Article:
McCallum, Philpott cancelling controversial cuts to refugee health care

By , on February 19, 2016


(ShutterStock image)
(ShutterStock image)

OTTAWA – The federal Liberals are ripping up a patchwork system of health-care coverage for newly arrived refugees and those seeking refugee status in favour of blanket coverage for all, beginning in April.

Starting in 2017, they’ll also extend coverage to certain refugees before they even arrive in Canada, including picking up the tab for the medical exams they need to pass in order to move here.

“This will help refugees, it will help health-care providers, it will help Canadians,” Health Minister Jane Philpott said Thursday.

The changes effectively reverse the previous Conservative government’s 2012 overhaul of the interim federal health program, which covers health care and drug costs for refugees and refugee claimants until they can get access to provincial coverage.

Prior to 2012, a person’s refugee status or medical condition had no bearing on what the federal government would pay for. Citing a need to save money and stop the abuse of the system, the Tories instituted a program that allocated coverage based on factors ranging from a refugee’s country of origin to what conditions needed treatment.

Doctors reported the fallout as being everything from pregnant women denied prenatal care to children losing access to asthma medications. One group challenged the move, prompting a scathing 2014 decision from the Federal Court that the new program amounted to “cruel and unusual” treatment and put people’s lives in danger. It forced the government to reinstate some, but not all of the benefits, though the Conservatives continued to appeal.

The system grew so complex that some doctors gave up treating refugees altogether, said Dr. Meb Rashid, a Toronto physician who was involved in the court case. At the same time, it also prevented people from seeking out care altogether, he said.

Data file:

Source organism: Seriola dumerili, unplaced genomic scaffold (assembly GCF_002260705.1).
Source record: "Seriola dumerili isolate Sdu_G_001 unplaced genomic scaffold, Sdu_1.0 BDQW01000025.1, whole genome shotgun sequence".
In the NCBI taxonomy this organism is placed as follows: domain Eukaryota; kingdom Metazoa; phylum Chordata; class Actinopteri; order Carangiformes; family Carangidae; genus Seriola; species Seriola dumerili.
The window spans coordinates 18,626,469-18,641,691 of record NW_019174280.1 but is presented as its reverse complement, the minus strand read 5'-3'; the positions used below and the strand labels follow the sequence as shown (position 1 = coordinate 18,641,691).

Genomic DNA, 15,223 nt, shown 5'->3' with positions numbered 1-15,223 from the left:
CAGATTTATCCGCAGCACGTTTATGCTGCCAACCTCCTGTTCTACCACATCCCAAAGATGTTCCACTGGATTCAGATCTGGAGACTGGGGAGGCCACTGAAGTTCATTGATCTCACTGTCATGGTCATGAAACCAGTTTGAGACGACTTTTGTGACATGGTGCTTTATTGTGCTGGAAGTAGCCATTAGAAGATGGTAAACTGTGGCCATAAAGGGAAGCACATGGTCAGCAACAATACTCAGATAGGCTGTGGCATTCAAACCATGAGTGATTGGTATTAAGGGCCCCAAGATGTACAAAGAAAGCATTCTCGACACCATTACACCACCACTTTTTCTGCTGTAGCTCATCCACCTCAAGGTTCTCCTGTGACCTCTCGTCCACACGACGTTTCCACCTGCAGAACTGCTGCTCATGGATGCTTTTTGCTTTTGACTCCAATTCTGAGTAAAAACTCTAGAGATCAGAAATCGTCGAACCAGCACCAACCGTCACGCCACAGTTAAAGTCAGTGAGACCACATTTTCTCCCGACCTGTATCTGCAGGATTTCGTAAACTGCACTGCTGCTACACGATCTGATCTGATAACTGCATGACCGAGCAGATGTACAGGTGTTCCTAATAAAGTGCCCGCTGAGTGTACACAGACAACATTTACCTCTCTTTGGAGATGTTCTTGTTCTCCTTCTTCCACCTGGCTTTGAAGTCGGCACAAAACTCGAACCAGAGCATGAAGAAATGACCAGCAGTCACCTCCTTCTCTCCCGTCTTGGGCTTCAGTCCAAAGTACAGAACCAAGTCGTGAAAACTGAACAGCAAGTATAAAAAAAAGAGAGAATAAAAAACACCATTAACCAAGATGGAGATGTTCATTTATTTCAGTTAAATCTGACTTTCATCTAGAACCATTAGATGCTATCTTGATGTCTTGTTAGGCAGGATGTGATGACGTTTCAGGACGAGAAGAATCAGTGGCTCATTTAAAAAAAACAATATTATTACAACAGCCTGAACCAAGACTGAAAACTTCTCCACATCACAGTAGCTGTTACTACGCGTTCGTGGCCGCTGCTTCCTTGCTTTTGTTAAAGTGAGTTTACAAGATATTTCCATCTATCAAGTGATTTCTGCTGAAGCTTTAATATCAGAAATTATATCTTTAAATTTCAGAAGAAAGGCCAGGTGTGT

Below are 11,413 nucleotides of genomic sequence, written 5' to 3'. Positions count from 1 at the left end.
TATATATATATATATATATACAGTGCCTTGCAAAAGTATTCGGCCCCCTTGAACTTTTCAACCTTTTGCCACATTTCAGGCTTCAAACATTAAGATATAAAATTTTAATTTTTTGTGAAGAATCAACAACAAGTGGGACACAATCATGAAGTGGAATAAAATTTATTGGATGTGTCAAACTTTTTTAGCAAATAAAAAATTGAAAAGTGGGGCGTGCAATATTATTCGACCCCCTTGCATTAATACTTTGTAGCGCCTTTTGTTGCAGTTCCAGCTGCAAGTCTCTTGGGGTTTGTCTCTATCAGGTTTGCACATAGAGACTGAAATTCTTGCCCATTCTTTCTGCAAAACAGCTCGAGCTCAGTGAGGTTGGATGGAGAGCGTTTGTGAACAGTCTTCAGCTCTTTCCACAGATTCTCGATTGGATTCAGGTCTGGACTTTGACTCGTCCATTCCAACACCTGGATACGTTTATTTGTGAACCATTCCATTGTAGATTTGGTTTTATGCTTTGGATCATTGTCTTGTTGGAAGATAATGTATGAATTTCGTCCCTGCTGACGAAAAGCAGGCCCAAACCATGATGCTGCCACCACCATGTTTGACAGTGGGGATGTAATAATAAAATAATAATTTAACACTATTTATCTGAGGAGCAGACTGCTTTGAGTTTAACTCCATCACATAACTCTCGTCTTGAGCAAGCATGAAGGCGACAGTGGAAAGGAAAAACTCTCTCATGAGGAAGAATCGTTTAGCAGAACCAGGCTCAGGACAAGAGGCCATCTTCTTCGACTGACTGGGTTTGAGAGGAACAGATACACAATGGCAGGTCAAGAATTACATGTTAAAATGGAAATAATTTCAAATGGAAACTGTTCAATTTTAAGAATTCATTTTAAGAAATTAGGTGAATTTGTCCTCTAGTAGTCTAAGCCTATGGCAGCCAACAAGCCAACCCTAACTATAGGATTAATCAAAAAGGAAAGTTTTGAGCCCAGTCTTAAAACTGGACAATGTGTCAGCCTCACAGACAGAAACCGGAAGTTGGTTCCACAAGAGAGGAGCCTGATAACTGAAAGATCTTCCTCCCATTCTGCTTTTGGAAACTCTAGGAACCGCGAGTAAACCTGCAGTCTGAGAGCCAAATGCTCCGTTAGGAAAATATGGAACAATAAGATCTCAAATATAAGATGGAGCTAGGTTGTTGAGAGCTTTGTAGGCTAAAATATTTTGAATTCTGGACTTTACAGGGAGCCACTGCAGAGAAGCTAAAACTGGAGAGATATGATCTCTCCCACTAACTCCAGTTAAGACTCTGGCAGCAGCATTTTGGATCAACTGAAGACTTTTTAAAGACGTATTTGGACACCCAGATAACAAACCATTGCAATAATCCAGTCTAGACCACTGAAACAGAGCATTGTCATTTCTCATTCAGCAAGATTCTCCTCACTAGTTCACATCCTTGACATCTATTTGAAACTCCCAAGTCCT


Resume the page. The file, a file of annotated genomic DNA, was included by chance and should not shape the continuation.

“Part of it was because people were underinsured and part of it was nobody understood the system,” he said.

During the election campaign, the Liberals promised to restore the program in its entirety. They took the first steps by dropping the court case and granting full coverage to all the Syrian refugees who were coming to Canada as part of the Liberal resettlement program. Under the Conservative changes, only those refugees being resettled by the government directly had access to extended benefits and those with private sponsors only had limited coverage.

Ottawa doctor Doug Gruner, who works with newly arrived refugees, said the changes announced by the Liberals will make a substantive difference.

“This is huge in the sense that now we can communicate to our colleagues – ‘Look, everyone has coverage, there should be no reasons not to see refugees,’ no matter what class of refugee we are talking about,” he said.

“So that’s a big thing to me – the clarity, the transparency of what this coverage entails. It means refugees are able to access doctor visits, able to actually follow through on a treatment plan.”

Immigration Minister John McCallum said the restoring the old system will cost an additional $5.9 million a year; extending the program will cost $5.6 million beginning in 2017. But he said the money is covered by the existing budget for the program of $51 million annually.

In the wake of the Conservative cuts, several provinces stepped forward to pick up the tabs on their own. One of them, Ontario, estimates it spent $2 million providing the extra care.